Egging Me On

Life may imitate art, but around our home, marriage imitates international relations.

Last Sunday I was preparing omelets for my wife Kate and her parents.

My mother-in-law Betty (who understands fully that when I am creating a culinary masterpiece, the kitchen becomes my sole territory) nevertheless attempted to salt the eggs while they were still on the gas range. The gas range is technically in neutral or international territory.

When I saw Betty edge the salt shaker toward the omelet pan, I slapped her hand with the back of my butcher knife. I certainly meant no harm, but wouldn’t you know it? Instead of moving her hand away, Betty grabbed the knife.

As a result of her hostile action Betty lost her little finger.

At the hospital I waited with the rest of the family while a surgeon attempted unsuccessfully to reattach Betty’s digit.

Hardly had Betty come out of the anesthetic when Kate started with her demands. “Apologize to Mother.”

“No. Your mother salts her food too much. In her home that’s her prerogative. But not when I am involved in a cooking exercise.”

“You are an imperialistic beast,” said my wife.

“If I were in your mother’s territory and she was over-salting her own food and I cut her finger off, then yes,” I said. “I would entertain an apology.”

That night I slept on the couch and my wife hid the kitchen utensils. Kate vowed she was going to keep all our pots and pans until I admitted that the severed finger was all my fault.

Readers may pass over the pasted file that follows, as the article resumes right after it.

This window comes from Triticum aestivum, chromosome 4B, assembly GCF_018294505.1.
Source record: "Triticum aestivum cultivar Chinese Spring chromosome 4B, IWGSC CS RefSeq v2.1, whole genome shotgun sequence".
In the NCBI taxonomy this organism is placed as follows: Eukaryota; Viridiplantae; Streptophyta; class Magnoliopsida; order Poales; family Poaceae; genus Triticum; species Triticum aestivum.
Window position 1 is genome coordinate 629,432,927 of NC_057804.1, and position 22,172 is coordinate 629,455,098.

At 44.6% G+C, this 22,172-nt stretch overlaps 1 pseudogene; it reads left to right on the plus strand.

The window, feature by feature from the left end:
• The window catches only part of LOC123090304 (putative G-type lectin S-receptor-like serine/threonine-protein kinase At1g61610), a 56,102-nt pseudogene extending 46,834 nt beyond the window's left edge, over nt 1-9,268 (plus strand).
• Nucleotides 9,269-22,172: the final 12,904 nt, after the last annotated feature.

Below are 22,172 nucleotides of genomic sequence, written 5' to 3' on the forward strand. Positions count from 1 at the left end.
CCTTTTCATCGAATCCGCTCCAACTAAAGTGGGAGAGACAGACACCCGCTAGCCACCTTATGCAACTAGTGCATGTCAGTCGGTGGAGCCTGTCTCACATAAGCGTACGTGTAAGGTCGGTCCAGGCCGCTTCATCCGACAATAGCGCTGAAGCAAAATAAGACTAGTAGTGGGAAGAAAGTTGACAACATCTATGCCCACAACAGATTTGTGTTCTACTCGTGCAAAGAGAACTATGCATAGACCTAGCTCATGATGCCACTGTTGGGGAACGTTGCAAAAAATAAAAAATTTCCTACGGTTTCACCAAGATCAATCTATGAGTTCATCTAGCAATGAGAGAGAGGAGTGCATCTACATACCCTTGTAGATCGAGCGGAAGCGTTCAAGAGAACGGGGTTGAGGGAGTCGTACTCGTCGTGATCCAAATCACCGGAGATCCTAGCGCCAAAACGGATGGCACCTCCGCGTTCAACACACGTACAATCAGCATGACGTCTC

To appease her, I wrote a letter to my father-in-law in which I said “I regretted” the loss of his wife’s finger. I went so far as to say that I felt sorry for any inconvenience to him.

This was not enough for Kate. She had it in her head that I must apologize to her mother and offer full reparations.

I asked her, “What kind of wuss do you take me for? It was an unfortunate incident. If necessary we’ll take this to the Hague.”

“The hell with the Hague. Admit that you did a horrible thing.”

“If I capitulate, it will be a matter of days, possibly hours, before your mother sneaks into our kitchen and salts everything. She’ll invade our territory with MSG and ketchup.”

“Aren’t you sorry that my mother only has nine fingers left?”

“Sorry is not in my vocabulary. I already offered my regrets. If your family presses this incident, the next step may lead to thermonuclear war.”

“Thermonuclear war will seem like a picnic if I blow up,” warned my wife. “Now tell Mother you’re sorry.”

So I did. After all, as President Bush illustrated with China and 24 American detainees, who wants to start World War III by failing to offer a sorry or two?


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